A lot has been said and written in the aftermath of the Uri incident in Jammu & Kashmir (J&K) in last few days. The government has been on the receiving end for both its overall approach on Kashmir as also for its policy on engaging with Pakistan. There have been passionate appeals for a befitting reply in the form of a military action since many feel that as a nation we have been too soft in dealing with Pakistan over the years. Prime Minister, Mr Narendra Modi, must be a worried man as some of his own over the top rhetoric in the recent past on issues related to Pakistan and terrorism seems to have come back to haunt him.
There is no doubt that Pakistan has stepped up its cross border activities both in the valley as well as along the Line of Control (LOC) over the last two years. Add to this the well planned attacks in Jammu and Gurdaspur in 2015 followed by Pathankot and now Uri, one cannot but summarise that India has been caught on the wrong foot on most occasions. The masterminds of terror in Pakistan – Hafiz Saeed, Zaki-ur-Rehman Lakhvi and Salahuddin – have been very active to lend momentum to such anti India activities. It goes without saying that they have the tacit support of Pakistan’s establishment, both military and civilian. But then this was expected once Bhartiya Janta Party (BJP) led government came to power at the centre. To some extent BJP and some of its leaders do wear their nationalism on their sleeve and have no hesitation to flaunt it from time to time which results in some passionate rhetoric, particularly when the subject relates to Pakistan. This is certainly very different than the placid approach adopted by earlier Congress led governments on the same subject. So it does not surprise anyone if the common man today demands an effective military response to teach Pakistan a lesson or when political parties like Congress, Left Front and Janta Dal (U) mock the government in such times to score a few political brownie points.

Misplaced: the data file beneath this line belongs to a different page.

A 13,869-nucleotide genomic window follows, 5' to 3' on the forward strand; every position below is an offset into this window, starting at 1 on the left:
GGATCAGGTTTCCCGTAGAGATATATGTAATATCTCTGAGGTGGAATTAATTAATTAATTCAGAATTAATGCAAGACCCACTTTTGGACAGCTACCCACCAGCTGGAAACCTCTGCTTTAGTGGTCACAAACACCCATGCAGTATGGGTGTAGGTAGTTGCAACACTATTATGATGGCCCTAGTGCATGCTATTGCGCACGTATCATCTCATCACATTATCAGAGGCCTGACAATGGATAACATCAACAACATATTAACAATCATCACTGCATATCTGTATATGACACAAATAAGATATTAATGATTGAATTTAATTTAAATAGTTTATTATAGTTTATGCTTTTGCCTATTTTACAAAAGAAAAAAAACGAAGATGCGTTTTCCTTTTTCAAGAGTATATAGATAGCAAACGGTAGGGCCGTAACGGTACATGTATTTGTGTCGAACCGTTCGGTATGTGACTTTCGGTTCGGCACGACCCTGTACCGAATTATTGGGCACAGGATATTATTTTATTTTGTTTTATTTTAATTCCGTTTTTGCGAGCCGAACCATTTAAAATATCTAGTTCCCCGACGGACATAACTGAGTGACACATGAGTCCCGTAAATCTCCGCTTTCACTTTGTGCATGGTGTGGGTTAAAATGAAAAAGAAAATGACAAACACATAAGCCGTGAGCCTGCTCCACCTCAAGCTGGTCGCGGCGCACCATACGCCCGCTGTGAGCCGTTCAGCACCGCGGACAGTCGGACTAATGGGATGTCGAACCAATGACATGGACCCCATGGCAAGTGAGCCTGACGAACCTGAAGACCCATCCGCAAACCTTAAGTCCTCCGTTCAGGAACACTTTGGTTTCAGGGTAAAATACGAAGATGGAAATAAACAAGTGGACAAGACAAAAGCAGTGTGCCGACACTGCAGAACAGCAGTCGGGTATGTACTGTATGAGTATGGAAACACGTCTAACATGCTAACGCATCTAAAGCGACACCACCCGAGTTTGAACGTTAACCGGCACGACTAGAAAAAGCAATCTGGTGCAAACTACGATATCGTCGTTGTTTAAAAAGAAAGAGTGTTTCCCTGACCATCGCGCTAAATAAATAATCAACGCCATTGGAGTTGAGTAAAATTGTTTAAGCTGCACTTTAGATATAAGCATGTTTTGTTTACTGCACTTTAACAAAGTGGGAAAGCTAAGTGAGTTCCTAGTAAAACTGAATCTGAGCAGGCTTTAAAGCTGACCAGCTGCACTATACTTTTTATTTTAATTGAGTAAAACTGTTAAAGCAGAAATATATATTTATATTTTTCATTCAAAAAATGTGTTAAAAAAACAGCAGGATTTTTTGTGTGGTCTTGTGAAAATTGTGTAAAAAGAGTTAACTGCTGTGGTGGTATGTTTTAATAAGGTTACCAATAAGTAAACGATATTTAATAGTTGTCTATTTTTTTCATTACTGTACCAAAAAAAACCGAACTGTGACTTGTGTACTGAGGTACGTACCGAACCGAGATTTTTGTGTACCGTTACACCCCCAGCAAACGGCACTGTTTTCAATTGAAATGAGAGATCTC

India may have gained some diplomatic advantage over the last one year in international arena but as is well known, that is not likely to deter either Pakistan or the terror organisations to act against India. This is primarily because Pakistan government has no choice but to keep the nation focussed on India since that is what keeps it in power and its misdeeds under wraps. Notwithstanding this, India has to step up its diplomatic campaign for further isolation of Pakistan in international circles. By raising the Baluchistan issue India has taken a lead in making things more difficult for Pakistan as also has given a fillip to the Baluchi independence movement. It is in our interest to ensure that the struggle for freedom in Baluchistan picks up momentum and gains greater recognition internationally. Engaging with Afghanistan and Iran constructively will also pay handsome dividends in isolating Pakistan. Next by staking a rightful claim on Pakistan Occupied Kashmir (POK), India has done something that should have been the focus of our Kashmir policy from day one. Unfortunately over last six decades India’s foreign policy hardly ever focused on POK which resulted in most of the world taking it for granted that POK was part and parcel of Pakistan while the dispute related mainly to the Indian held part of J&K. The truth is that whole of J&K, including POK, acceded to India and past Indian governments erred massively by not laying strong claims on territory held by Pakistan. Possibly POK may not have been a safe haven for anti-India terror groups if India had played its cards correctly in the past. But that is history and it will take some doing by the present government to correct this wrong. Given India’s successful democratic credentials and emerging economic might, while this may be difficult, it may not be impossible.